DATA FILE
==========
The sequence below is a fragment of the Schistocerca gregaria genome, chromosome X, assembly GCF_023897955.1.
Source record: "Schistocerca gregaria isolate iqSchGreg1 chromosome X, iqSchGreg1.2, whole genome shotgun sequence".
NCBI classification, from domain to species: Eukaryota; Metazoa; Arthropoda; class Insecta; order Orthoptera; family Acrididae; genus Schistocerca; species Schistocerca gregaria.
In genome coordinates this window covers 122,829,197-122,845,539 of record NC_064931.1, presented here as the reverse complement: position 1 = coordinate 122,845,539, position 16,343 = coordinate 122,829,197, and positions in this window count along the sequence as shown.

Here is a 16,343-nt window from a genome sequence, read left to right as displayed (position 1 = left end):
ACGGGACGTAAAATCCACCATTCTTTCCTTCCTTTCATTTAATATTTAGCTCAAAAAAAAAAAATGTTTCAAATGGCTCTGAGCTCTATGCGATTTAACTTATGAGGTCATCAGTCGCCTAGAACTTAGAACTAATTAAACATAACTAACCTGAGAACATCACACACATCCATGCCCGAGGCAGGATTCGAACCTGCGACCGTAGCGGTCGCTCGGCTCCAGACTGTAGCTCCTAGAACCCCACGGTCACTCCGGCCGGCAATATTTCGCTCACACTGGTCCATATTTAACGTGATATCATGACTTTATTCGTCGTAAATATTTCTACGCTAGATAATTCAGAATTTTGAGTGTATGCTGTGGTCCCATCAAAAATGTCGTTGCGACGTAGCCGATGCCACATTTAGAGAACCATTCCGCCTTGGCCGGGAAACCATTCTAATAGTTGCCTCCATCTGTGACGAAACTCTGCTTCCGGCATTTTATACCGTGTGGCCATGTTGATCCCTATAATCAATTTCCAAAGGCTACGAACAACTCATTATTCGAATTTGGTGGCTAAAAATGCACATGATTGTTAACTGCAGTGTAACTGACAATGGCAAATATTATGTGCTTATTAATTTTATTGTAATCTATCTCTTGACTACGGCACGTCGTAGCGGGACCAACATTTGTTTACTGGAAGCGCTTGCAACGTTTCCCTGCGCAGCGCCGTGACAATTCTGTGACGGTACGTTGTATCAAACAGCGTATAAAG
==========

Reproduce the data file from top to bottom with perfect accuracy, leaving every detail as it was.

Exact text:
The sequence below is a fragment of the Schistocerca gregaria genome, chromosome X, assembly GCF_023897955.1.
Source record: "Schistocerca gregaria isolate iqSchGreg1 chromosome X, iqSchGreg1.2, whole genome shotgun sequence".
NCBI classification, from domain to species: Eukaryota; Metazoa; Arthropoda; class Insecta; order Orthoptera; family Acrididae; genus Schistocerca; species Schistocerca gregaria.
In genome coordinates this window covers 122,829,197-122,845,539 of record NC_064931.1, presented here as the reverse complement: position 1 = coordinate 122,845,539, position 16,343 = coordinate 122,829,197, and positions in this window count along the sequence as shown.

Here is a 16,343-nt window from a genome sequence, read left to right as displayed (position 1 = left end):
ACGGGACGTAAAATCCACCATTCTTTCCTTCCTTTCATTTAATATTTAGCTCAAAAAAAAAAAATGTTTCAAATGGCTCTGAGCTCTATGCGATTTAACTTATGAGGTCATCAGTCGCCTAGAACTTAGAACTAATTAAACATAACTAACCTGAGAACATCACACACATCCATGCCCGAGGCAGGATTCGAACCTGCGACCGTAGCGGTCGCTCGGCTCCAGACTGTAGCTCCTAGAACCCCACGGTCACTCCGGCCGGCAATATTTCGCTCACACTGGTCCATATTTAACGTGATATCATGACTTTATTCGTCGTAAATATTTCTACGCTAGATAATTCAGAATTTTGAGTGTATGCTGTGGTCCCATCAAAAATGTCGTTGCGACGTAGCCGATGCCACATTTAGAGAACCATTCCGCCTTGGCCGGGAAACCATTCTAATAGTTGCCTCCATCTGTGACGAAACTCTGCTTCCGGCATTTTATACCGTGTGGCCATGTTGATCCCTATAATCAATTTCCAAAGGCTACGAACAACTCATTATTCGAATTTGGTGGCTAAAAATGCACATGATTGTTAACTGCAGTGTAACTGACAATGGCAAATATTATGTGCTTATTAATTTTATTGTAATCTATCTCTTGACTACGGCACGTCGTAGCGGGACCAACATTTGTTTACTGGAAGCGCTTGCAACGTTTCCCTGCGCAGCGCCGTGACAATTCTGTGACGGTACGTTGTATCAAACAGCGTATAAAG